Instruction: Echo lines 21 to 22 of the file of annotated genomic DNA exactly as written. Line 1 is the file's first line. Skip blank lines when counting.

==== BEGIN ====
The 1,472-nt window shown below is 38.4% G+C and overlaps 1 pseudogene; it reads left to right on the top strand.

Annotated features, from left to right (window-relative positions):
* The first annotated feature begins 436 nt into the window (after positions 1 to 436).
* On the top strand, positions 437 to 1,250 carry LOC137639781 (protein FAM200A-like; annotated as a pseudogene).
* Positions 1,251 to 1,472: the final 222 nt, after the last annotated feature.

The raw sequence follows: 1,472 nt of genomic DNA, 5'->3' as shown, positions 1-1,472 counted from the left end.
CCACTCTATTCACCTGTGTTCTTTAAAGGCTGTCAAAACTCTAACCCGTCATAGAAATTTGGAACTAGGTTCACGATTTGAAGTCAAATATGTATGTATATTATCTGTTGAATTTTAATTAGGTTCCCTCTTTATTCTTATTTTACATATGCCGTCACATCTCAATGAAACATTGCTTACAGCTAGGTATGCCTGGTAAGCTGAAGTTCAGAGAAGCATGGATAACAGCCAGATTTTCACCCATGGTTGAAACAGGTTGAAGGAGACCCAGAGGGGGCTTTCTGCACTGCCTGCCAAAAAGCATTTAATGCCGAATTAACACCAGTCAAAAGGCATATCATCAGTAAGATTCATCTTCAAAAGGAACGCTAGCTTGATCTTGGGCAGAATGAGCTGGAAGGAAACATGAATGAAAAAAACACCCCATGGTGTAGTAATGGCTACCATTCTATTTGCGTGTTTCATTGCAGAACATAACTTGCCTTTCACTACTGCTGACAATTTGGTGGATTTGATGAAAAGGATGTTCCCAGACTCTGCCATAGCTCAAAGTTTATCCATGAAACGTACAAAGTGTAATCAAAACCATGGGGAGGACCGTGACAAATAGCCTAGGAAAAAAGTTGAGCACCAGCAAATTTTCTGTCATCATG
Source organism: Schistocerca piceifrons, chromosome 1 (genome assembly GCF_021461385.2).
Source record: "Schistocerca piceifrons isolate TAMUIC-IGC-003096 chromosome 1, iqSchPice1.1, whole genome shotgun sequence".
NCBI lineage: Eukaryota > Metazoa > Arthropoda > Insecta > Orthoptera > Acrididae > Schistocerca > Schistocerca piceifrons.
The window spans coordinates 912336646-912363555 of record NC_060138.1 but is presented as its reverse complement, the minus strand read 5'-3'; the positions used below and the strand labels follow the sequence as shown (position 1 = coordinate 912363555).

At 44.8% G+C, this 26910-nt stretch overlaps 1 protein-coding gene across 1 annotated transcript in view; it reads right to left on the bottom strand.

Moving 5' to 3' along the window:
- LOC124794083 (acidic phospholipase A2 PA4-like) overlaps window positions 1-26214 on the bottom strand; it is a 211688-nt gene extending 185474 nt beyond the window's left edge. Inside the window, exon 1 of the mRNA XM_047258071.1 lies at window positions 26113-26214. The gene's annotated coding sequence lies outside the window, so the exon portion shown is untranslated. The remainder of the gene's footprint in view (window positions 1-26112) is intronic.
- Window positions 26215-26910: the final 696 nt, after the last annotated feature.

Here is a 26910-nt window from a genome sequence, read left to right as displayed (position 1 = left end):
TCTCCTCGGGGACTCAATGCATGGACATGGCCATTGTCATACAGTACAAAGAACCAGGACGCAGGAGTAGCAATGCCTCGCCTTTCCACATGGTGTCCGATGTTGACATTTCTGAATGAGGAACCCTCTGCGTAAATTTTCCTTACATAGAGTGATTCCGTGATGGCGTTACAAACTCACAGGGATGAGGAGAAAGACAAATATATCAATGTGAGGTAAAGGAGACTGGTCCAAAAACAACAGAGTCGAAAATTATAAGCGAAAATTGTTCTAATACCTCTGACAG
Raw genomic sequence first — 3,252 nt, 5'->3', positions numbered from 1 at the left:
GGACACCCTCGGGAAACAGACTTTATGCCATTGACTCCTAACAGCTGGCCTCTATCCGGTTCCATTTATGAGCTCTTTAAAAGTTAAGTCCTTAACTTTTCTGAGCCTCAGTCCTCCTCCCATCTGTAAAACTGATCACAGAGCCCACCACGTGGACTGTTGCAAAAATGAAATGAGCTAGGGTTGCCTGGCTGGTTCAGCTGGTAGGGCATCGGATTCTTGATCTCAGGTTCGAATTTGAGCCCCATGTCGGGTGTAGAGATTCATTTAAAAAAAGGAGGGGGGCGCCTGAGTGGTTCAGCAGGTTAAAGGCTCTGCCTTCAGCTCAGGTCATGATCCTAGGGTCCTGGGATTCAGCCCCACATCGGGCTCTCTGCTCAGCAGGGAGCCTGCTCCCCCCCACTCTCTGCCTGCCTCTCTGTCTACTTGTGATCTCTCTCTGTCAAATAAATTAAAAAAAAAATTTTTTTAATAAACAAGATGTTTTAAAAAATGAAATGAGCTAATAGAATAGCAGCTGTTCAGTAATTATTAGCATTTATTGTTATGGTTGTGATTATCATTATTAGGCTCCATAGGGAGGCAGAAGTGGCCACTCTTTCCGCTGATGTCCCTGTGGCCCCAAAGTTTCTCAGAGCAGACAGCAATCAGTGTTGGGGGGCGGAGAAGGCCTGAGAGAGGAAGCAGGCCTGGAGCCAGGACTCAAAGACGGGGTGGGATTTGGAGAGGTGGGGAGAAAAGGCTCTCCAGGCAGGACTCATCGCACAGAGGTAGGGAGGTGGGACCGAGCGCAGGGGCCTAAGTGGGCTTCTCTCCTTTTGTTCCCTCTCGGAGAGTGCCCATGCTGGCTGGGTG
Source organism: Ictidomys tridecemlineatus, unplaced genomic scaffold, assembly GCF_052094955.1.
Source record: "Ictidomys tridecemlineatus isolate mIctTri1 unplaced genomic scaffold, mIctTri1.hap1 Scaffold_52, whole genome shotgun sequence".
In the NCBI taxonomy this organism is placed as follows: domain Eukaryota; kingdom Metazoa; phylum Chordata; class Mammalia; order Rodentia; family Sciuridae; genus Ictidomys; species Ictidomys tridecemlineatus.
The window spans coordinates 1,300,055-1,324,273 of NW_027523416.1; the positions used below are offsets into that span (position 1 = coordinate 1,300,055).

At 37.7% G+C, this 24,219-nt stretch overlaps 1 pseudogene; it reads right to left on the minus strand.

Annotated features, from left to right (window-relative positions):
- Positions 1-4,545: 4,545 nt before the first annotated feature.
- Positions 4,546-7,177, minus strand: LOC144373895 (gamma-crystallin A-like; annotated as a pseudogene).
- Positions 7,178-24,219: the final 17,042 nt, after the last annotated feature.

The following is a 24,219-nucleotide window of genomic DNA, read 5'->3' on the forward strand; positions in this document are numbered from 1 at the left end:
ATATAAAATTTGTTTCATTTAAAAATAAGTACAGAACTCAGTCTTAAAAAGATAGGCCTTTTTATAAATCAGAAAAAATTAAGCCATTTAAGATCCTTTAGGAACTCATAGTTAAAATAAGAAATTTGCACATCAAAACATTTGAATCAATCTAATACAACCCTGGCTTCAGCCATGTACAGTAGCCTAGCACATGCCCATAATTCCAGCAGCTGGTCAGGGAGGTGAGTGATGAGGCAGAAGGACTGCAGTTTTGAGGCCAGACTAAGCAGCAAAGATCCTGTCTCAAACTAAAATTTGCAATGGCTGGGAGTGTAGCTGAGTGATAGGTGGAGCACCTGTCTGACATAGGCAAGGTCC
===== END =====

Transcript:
Source record: "Ictidomys tridecemlineatus isolate mIctTri1 unplaced genomic scaffold, mIctTri1.hap1 Scaffold_52, whole genome shotgun sequence".
In the NCBI taxonomy this organism is placed as follows: domain Eukaryota; kingdom Metazoa; phylum Chordata; class Mammalia; order Rodentia; family Sciuridae; genus Ictidomys; species Ictidomys tridecemlineatus.